Citation Scheme:

        

Citations by CSL (citeproc-js)

Usage Statistics

Share

Embed

Customize your widget with the following options, then copy and paste the code below into the HTML of your page to embed this item in your website.
                        
                            <div id="ubcOpenCollectionsWidgetDisplay">
                            <script id="ubcOpenCollectionsWidget"
                            src="{[{embed.src}]}"
                            data-item="{[{embed.item}]}"
                            data-collection="{[{embed.collection}]}"
                            data-metadata="{[{embed.showMetadata}]}"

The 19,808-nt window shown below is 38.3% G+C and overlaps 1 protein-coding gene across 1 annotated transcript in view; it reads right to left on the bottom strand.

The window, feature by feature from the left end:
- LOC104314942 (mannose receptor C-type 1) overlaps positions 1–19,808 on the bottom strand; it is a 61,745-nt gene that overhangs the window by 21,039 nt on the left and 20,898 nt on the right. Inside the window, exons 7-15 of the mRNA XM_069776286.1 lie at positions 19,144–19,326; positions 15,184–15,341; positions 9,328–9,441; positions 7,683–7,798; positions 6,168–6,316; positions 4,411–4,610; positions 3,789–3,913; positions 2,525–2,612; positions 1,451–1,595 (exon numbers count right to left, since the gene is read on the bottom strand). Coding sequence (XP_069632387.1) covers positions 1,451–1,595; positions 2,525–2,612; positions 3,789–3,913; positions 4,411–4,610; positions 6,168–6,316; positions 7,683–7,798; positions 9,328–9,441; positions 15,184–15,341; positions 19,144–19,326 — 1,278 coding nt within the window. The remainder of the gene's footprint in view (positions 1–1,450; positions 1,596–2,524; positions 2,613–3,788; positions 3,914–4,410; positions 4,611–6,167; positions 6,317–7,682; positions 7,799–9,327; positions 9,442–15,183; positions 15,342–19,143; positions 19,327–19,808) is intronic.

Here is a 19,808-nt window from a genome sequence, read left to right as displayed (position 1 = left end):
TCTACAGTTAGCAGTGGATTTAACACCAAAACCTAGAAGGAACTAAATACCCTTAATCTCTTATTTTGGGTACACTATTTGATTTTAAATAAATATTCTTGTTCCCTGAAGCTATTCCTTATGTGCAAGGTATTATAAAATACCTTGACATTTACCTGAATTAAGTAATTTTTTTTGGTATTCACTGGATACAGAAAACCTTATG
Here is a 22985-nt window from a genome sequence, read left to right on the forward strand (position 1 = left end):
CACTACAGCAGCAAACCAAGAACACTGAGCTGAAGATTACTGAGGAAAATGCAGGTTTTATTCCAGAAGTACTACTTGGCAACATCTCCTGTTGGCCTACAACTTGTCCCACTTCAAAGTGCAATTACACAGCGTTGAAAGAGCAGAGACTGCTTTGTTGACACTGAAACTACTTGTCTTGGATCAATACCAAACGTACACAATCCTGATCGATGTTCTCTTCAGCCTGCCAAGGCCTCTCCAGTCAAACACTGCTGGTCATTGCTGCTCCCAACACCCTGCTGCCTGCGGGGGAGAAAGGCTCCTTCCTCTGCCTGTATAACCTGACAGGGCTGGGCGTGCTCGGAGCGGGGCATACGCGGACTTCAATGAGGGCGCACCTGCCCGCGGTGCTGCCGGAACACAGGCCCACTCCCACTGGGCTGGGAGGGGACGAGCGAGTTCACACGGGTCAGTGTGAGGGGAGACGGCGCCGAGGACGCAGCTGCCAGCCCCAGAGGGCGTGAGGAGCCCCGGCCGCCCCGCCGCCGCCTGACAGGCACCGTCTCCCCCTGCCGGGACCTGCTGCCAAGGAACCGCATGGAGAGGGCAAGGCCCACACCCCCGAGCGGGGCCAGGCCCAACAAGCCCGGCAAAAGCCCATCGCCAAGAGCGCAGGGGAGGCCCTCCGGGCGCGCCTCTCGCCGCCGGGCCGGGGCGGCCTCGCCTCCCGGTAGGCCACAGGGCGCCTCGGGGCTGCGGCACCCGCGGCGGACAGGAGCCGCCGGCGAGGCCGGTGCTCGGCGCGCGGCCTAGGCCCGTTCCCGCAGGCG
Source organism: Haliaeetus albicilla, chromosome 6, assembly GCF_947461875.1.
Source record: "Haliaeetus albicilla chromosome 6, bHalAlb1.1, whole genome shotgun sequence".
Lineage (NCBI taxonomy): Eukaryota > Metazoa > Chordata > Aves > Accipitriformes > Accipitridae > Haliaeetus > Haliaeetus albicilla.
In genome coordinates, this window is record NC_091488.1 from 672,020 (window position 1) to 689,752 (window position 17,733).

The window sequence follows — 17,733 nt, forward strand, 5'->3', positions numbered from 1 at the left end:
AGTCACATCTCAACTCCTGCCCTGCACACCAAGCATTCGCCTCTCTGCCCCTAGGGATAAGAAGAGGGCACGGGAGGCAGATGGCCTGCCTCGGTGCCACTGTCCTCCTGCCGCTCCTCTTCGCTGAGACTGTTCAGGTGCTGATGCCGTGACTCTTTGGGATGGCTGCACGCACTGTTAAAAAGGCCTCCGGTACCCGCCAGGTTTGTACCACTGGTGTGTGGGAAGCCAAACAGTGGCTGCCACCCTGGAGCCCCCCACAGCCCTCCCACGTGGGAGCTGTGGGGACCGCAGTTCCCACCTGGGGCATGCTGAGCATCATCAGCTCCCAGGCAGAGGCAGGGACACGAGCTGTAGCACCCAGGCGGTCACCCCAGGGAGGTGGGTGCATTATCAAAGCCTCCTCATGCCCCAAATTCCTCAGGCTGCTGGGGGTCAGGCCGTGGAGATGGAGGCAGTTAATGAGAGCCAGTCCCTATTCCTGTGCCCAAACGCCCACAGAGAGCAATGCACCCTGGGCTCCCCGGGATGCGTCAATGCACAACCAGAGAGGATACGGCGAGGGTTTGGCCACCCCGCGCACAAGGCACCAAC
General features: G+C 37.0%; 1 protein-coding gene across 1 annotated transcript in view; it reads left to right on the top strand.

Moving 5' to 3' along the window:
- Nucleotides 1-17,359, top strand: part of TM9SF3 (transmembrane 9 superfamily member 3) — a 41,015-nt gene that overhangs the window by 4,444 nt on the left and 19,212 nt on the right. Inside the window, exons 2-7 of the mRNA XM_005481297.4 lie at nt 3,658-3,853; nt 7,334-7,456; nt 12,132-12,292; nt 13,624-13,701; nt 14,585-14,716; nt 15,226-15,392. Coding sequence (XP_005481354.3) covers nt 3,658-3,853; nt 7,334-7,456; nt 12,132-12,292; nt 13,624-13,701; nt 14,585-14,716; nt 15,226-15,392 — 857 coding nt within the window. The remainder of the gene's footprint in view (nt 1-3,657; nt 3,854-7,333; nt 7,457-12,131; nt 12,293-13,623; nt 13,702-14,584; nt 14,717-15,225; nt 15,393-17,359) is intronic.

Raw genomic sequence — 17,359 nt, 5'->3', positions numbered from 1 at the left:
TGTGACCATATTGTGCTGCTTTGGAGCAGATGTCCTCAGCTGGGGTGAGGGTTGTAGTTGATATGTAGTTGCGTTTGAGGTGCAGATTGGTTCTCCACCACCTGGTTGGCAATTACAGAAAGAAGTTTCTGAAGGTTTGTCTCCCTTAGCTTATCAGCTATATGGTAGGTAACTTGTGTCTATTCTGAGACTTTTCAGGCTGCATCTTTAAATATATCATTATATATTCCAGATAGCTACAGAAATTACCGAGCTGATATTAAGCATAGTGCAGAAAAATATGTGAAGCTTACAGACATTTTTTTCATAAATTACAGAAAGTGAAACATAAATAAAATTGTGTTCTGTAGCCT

data-width="{[{embed.width}]}"
                            async >
                            </script>
                            </div>
                        
                    
IIIF logo Our image viewer uses the IIIF 2.0 standard. To load this item in other compatible viewers, use this url:
http://iiif.library.ubc.ca/presentation/dsp.53032.1-0076151/manifest

Comment

Related Items